The ongoing coronavirus pandemic has caused a lot of revenue loss among small Canadian businesses that must stay closed during lockdown periods. Making the shift to selling online can be difficult to understand and confusing to get into, especially when there is so much research that needs to be done on who your audience is, what they are searching for, and tracking trends that directly impact your business. With this said, if you are looking to advertise your business’ services, goods, or even just your website, you will need to set up a Google AdWords campaign in your digital marketing strategy. While this might sound simple, it involves a lot of different factors for it to be successful. So, here is a checklist you can follow to help you through.
If you are completely new to Google AdWords or online marketing in general, you will need to learn a few basic terms first as these will be used a lot during your Google AdWords set up process and during the campaign duration.
1. Keywords: these are the phrases or search terms that are typed into search engines, such as Google or Bing, which cause your ad to appear in the search results. When you are setting up a Google AdWords campaign, you need to have done prior research into the keywords you think others are searching for and match with.
2. Bids: you don’t pay for your advertisement to show up in the results, but rather, when an individual clicks on the ad (this varies depending on which type of advertising you are using). The “bid” is the maximum amount of money you are willing to pay for someone else’s click.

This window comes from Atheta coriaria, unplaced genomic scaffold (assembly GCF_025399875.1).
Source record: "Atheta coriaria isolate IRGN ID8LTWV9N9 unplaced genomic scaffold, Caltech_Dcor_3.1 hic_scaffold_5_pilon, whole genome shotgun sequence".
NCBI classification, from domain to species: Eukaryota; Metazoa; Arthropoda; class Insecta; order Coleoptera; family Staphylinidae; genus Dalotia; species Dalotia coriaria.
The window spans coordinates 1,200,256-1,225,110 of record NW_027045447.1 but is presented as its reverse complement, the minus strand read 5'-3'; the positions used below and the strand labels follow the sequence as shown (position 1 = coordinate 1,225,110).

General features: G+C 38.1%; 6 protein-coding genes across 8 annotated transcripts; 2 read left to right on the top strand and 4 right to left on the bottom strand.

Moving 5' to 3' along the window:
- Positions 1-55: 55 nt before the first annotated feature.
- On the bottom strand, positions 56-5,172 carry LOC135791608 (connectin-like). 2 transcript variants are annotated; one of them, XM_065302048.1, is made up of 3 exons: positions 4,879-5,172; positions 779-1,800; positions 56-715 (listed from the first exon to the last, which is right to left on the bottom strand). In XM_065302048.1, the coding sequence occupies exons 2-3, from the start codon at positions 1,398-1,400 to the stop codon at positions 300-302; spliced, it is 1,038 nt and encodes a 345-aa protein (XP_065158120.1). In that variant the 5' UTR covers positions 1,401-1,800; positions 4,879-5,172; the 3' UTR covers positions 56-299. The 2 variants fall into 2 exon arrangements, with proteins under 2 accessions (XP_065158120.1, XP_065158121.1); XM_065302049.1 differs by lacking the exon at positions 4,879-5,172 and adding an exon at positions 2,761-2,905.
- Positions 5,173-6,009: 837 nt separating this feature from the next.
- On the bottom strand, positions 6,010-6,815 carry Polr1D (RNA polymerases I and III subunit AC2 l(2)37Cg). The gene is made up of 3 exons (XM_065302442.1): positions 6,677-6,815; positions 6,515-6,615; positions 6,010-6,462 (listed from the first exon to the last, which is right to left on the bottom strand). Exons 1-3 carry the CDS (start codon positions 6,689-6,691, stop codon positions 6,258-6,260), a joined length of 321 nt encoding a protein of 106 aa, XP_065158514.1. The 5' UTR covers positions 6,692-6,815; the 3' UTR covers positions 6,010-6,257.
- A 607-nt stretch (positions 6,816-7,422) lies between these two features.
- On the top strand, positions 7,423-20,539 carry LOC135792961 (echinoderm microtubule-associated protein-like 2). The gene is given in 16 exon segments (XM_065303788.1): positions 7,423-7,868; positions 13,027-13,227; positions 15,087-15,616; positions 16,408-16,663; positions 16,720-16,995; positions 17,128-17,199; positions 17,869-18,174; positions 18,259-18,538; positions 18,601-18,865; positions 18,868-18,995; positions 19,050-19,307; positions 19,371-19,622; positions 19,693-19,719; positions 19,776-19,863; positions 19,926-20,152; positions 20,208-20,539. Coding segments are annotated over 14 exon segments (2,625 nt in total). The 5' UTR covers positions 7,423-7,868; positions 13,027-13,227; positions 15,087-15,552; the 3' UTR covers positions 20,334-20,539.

3. Ad Ranking: this is a metric you will be able to see which determines where you ad will show up in relation to others. The ranking is determined using the “bid”, the “quality score” and a few other factors.
4. Quality Score: this is another metric that tells you how relevant the keyword phrases you picked are to both your advertisement and your landing page (website). You want a good quality score as this can help improve your ad ranking and lower how much your bids cost.
5. Conversions: when someone clicks on your ads and takes another action (that you’ve designed) such as purchasing from you, calling you, or submitting their email information, this is a conversion.
6. Cost-Per-Click (CPC): this is the amount you pay per click. When someone clicks on your advertisement, this amount is what you will pay for that click. It is important to note here that you don’t always pay the entire maximum of your bid – there’s a range it could cost you.
Now that we have the most common terms used in relation to Google AdWords, you can begin setting up your ad campaigns.
Before you can truly get started with a Google AdWords campaign, you need to understand what your customers are searching for online. The advertising will only work for you, if you know what customer demand is and if you can fill it. The best way to figure this out is by doing keyword research, which helps you determine which keyword phrases your customers are searching for online.
Pro Tip: in the keyword phrase list that gets generated, you will see local monthly searches, what the competition is like for the keyword, and the approximate cost/click for it. Make sure that before you settle on any of these keyword phrases, that you can afford the cost/click (CPC).